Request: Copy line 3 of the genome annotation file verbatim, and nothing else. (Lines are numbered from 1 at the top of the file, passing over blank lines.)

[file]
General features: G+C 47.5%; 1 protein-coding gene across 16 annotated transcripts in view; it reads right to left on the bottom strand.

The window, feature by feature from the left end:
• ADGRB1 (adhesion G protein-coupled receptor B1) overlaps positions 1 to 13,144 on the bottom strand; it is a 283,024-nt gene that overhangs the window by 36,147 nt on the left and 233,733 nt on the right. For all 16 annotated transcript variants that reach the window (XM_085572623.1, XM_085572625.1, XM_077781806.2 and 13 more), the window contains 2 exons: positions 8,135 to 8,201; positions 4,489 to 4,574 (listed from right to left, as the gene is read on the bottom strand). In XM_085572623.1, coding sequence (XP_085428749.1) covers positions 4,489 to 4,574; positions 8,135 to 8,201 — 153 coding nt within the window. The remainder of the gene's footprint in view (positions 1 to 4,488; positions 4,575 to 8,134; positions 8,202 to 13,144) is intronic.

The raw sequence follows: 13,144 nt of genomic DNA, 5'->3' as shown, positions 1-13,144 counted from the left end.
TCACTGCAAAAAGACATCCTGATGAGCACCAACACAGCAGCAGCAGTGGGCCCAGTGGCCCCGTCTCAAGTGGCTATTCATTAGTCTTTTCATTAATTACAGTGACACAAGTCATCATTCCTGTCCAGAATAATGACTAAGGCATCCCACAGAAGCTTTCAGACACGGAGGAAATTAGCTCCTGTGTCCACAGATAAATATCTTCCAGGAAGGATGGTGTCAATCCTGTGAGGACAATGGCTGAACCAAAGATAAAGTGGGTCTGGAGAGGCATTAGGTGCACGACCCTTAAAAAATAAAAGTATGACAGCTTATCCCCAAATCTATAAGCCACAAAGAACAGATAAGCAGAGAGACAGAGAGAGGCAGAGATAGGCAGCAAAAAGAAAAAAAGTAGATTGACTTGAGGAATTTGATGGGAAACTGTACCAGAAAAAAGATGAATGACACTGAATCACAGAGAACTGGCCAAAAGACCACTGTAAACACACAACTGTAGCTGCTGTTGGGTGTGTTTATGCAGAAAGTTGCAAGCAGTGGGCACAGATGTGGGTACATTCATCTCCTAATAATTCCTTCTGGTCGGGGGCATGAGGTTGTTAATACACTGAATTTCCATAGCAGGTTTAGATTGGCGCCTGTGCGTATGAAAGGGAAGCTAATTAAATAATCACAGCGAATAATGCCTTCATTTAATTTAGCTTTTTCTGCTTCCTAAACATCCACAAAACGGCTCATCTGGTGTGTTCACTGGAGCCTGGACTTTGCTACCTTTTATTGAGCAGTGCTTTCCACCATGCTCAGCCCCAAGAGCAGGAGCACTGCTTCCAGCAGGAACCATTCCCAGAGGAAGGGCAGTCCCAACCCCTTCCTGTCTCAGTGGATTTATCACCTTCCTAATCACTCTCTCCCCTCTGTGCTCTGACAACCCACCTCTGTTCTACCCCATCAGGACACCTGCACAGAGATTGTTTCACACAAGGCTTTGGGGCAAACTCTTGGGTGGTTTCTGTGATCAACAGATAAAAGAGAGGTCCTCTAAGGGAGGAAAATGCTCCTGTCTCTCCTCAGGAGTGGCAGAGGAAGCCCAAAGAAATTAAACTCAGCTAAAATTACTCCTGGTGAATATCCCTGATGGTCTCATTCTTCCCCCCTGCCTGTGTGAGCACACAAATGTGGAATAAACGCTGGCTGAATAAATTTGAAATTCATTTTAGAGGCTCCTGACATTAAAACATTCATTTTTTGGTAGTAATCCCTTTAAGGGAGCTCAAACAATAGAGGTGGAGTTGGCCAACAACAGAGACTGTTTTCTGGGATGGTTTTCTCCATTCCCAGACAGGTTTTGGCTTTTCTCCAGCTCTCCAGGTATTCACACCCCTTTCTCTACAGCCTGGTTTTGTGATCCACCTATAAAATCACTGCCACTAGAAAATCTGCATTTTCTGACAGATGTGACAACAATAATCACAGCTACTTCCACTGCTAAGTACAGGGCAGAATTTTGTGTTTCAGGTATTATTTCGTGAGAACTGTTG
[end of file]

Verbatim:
• ADGRB1 (adhesion G protein-coupled receptor B1) overlaps positions 1 to 13,144 on the bottom strand; it is a 283,024-nt gene that overhangs the window by 36,147 nt on the left and 233,733 nt on the right. For all 16 annotated transcript variants that reach the window (XM_085572623.1, XM_085572625.1, XM_077781806.2 and 13 more), the window contains 2 exons: positions 8,135 to 8,201; positions 4,489 to 4,574 (listed from right to left, as the gene is read on the bottom strand). In XM_085572623.1, coding sequence (XP_085428749.1) covers positions 4,489 to 4,574; positions 8,135 to 8,201 — 153 coding nt within the window. The remainder of the gene's footprint in view (positions 1 to 4,488; positions 4,575 to 8,134; positions 8,202 to 13,144) is intronic.